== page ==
The benefits of scatter feeding dogs

Play Video

Many common dog-behaviour issues like barking, digging and destructive chewing are because dogs are bored and anxious, and aren’t getting enough physical and mental stimulation in their day. That’s where scatter feeding dogs can help.

It is an easy way to add more enrichment into your dog’s day…and scatter feeding dogs will help with those fast eaters that inhale their food before you even put the bowl down.

Scatter feeding taps into their most dominant sense, they sense of smell, and the way they naturally explore the world around them.

How scatter feeding dogs is done

Scatter feeding is best done with dry food, but if you raw feed only, you can use air or freeze dried options, or healthy treats.

When starting out, keep it simple and in a small area, especially with puppies and older dogs. You can get more creative and turn it into a treasure hunt once your dog really gets the hang of it, or for dogs that need higher levels of stimulation.

A grassy patch or shaggy rug is the best area for scatter feeding dogs, so they’re using their nose, rather than their eyes, to seek it out.

Ideally, you want them to be spending at least 20 minutes foraging for their food for maximum benefit, so widen your scatter area if you need to.

Avoid over feeding

To avoid over feeding, or over treating your dog, measure out their daily food and treat allowance and use that. Remember treats should make up no more than 10% of their total calorie intake.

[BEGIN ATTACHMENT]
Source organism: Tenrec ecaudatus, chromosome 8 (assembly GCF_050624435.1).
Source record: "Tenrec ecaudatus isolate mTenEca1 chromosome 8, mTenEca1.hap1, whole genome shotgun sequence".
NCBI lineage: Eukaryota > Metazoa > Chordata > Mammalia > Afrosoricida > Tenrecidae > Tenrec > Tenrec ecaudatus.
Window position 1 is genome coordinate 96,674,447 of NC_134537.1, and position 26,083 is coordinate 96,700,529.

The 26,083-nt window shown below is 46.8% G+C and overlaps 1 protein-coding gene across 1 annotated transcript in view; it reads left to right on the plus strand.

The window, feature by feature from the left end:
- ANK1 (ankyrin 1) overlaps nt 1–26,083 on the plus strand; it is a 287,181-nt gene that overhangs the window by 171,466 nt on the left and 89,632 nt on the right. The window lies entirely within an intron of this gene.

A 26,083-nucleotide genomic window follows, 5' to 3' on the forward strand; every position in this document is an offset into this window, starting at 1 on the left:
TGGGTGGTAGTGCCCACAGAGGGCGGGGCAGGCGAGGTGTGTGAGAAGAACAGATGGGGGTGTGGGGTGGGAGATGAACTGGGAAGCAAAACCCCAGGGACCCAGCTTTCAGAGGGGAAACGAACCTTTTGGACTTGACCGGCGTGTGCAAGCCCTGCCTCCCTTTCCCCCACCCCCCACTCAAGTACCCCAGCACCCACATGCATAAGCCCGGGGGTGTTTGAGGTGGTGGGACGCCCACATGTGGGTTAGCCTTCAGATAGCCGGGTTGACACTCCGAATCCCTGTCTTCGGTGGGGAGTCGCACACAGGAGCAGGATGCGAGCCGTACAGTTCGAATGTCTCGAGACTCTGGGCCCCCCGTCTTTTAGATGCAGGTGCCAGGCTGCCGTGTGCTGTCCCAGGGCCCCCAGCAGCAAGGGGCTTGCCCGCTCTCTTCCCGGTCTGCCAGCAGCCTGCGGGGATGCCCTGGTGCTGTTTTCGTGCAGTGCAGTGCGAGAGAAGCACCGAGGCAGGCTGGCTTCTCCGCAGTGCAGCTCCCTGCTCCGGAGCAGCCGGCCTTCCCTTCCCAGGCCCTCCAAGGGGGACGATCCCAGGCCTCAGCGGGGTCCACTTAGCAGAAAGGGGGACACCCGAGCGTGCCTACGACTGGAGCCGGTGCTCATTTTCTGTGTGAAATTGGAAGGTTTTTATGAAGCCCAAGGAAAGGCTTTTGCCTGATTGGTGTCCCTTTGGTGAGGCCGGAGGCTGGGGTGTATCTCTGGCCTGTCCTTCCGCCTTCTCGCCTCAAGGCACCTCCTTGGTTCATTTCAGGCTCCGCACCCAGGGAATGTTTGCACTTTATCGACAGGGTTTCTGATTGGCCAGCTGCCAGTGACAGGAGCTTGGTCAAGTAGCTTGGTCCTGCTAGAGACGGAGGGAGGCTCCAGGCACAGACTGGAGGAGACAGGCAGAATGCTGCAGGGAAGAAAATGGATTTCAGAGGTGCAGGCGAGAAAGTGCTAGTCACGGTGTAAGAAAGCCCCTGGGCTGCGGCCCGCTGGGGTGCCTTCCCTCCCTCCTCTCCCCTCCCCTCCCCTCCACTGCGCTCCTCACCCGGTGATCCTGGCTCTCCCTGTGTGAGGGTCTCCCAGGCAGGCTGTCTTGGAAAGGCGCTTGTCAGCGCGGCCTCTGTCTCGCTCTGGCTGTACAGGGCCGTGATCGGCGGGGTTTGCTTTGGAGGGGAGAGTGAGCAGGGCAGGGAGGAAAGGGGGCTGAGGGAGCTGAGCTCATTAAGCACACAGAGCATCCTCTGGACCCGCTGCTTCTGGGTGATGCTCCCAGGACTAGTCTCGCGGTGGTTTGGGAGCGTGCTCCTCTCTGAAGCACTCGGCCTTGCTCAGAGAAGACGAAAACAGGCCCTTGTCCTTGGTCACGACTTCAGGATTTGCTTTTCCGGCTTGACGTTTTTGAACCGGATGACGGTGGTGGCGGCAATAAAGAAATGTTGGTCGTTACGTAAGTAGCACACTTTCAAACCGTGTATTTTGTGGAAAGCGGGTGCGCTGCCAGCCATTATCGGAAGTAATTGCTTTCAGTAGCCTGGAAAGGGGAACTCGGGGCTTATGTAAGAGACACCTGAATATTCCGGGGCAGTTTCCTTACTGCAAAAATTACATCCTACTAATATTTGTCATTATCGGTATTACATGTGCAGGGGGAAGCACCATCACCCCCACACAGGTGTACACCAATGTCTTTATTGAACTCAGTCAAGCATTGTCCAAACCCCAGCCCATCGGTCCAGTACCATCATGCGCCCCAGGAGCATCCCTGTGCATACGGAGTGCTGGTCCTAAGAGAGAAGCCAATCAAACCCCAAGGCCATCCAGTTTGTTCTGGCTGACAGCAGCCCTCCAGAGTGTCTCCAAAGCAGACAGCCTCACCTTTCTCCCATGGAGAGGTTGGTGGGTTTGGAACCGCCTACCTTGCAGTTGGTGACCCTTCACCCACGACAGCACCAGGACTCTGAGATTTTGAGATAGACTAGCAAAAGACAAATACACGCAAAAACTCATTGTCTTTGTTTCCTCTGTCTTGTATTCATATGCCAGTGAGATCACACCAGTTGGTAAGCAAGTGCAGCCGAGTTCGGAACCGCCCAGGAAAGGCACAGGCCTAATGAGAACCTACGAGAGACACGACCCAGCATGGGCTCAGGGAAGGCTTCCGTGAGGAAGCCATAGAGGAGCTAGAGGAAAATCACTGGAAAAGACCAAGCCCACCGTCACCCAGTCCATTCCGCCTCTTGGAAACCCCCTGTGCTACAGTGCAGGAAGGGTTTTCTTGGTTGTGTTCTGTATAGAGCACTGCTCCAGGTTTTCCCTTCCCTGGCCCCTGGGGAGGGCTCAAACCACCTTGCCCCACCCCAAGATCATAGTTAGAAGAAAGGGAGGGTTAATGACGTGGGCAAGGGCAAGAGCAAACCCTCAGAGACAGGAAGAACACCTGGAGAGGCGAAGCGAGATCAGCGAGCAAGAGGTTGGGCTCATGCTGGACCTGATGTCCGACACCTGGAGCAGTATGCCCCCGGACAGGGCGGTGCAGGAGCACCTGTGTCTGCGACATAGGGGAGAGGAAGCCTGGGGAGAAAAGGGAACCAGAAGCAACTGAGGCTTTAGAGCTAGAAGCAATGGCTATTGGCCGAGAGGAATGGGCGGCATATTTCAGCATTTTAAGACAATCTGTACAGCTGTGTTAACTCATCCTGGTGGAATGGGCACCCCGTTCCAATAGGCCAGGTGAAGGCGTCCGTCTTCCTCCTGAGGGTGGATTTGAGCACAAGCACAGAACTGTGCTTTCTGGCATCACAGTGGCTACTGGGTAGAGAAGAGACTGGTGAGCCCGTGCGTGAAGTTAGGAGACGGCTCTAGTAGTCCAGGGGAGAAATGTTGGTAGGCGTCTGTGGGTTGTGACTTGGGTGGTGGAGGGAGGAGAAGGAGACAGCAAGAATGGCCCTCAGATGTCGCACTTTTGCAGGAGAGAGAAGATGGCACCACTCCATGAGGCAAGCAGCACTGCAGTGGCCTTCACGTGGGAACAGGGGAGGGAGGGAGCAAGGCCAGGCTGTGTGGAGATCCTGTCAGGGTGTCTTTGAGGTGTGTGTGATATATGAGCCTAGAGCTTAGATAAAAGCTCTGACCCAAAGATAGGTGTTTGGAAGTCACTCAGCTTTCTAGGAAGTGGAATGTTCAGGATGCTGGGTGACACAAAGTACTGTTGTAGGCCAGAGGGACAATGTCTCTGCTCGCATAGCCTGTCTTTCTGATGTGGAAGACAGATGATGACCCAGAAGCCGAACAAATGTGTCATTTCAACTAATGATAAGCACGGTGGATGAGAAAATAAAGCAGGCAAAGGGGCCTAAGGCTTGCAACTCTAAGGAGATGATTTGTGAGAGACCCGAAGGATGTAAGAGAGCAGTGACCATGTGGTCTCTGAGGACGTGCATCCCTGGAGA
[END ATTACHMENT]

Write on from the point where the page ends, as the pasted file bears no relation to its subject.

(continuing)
Fling treats across a wider area so your dog has to work more for the higher-calorie treats. Given their motivation is generally higher for these than it is for dry food, they should be more than happy to put in a bit more effort for the greater reward.

Benefits of scatter feeding

There’s so many benefits to scatter feeding dogs. Dogs are natural scavengers so scenting and foraging for food mimics what they would be doing in the wild, and releases dopamine which makes them feel good. As mentioned, it can also slow down fast eaters.

Exercising our dog’s brain and bodies through their nose helps them to become calmer, more settled and satisfied.

It also helps to build their confidence, which is important for nervous dogs, though generally anxious dogs do tend to prefer predictability and eating where they feel safe, so it may not be for them.

Or perhaps see how they go using just the high value treats in a small, quiet area indoors instead before trying it with some of their food.

Finally, the great thing about scenting is that the reward is built into the game. So, scatter feeding dogs is a perfect enrichment tool to use when your dog is left home alone.

To leave you dog with an enriching game when you leave them home alone, ask them to ‘sit’ and show them you are hiding treats around the home and yard and on your way out you can release them to “go find your treats'” to create a positive and fun association with your departure.

Check out the Vitapet dog treat range, as well as some long lasting chews that you can also use when leaving your dog home alone, on their website HERE.


About the Author; Lara Shannon is a certified dog behaviourist and trainer, pet food nutrition specialist, Executive Producer and Host of Pooches at Play on Channel 10 and editor of Poochesatplay.com. Lara also runs her own dog training business in Melbourne’s Bayside area and is the Author of World of Dogs and Eat, Play, Love Your Dog


Looking for more dog tips and fun facts?

Get your paws on Lara Shannon’s best selling books ‘Eat, Play, Love (your dog) and World of Dogs.

Available in Australia, USA, UK and Canada.